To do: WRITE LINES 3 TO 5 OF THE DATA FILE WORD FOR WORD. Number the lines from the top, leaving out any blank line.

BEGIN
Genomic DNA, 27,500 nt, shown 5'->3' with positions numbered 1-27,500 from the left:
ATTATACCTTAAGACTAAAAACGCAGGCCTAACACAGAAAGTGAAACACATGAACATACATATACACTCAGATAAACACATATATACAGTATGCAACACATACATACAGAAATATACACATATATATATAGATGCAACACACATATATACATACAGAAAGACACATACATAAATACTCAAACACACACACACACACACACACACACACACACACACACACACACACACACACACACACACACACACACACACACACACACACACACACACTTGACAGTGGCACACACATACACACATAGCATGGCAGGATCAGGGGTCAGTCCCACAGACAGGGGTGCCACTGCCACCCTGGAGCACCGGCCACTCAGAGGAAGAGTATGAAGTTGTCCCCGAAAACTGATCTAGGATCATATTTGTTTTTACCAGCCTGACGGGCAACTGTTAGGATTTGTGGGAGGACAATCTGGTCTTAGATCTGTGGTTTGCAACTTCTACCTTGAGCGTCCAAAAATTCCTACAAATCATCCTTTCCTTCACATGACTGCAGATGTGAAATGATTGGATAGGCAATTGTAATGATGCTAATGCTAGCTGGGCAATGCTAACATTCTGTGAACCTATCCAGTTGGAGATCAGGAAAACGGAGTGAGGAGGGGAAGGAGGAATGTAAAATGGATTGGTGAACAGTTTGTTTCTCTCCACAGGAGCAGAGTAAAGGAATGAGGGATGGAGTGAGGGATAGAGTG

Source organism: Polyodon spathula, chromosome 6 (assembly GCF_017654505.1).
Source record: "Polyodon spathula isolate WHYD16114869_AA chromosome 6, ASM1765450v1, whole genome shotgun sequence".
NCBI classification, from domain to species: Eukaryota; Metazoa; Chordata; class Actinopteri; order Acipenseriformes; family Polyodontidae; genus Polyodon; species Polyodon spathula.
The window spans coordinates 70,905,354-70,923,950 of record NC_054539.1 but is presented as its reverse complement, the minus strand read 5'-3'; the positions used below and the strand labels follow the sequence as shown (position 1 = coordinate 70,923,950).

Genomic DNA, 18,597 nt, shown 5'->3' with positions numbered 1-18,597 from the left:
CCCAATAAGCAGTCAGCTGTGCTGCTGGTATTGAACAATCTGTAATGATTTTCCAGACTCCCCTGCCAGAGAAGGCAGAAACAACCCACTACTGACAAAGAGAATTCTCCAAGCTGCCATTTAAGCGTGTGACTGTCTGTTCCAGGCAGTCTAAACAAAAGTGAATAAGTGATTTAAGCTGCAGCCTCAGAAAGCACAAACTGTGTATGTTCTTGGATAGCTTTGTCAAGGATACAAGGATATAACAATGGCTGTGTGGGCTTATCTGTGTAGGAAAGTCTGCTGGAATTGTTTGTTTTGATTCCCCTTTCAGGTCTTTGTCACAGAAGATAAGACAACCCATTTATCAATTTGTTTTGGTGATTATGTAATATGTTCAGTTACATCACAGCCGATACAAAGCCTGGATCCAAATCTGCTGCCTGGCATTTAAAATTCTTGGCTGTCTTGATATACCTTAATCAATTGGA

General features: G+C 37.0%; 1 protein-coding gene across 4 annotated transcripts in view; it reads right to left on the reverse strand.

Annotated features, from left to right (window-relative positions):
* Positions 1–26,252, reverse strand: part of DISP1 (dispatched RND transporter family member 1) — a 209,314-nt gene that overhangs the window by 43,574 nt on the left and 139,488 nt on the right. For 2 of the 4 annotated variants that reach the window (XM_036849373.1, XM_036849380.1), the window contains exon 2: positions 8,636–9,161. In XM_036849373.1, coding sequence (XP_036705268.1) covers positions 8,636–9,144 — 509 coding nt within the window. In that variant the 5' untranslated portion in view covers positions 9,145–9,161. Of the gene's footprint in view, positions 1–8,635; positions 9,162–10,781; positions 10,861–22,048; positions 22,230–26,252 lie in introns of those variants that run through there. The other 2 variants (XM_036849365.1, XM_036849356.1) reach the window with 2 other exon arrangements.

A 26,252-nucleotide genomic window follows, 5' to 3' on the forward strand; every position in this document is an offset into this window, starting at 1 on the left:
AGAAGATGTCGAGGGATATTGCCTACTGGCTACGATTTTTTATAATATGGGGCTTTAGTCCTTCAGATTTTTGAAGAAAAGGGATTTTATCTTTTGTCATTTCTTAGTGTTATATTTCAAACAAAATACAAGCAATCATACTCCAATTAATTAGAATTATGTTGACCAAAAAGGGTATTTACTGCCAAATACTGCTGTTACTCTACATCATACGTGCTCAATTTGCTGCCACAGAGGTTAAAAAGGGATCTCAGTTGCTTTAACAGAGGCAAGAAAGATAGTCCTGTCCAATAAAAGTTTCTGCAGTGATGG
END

Source organism: Polyodon spathula, chromosome 6 (assembly GCF_017654505.1).
Source record: "Polyodon spathula isolate WHYD16114869_AA chromosome 6, ASM1765450v1, whole genome shotgun sequence".
NCBI classification, from domain to species: Eukaryota; Metazoa; Chordata; class Actinopteri; order Acipenseriformes; family Polyodontidae; genus Polyodon; species Polyodon spathula.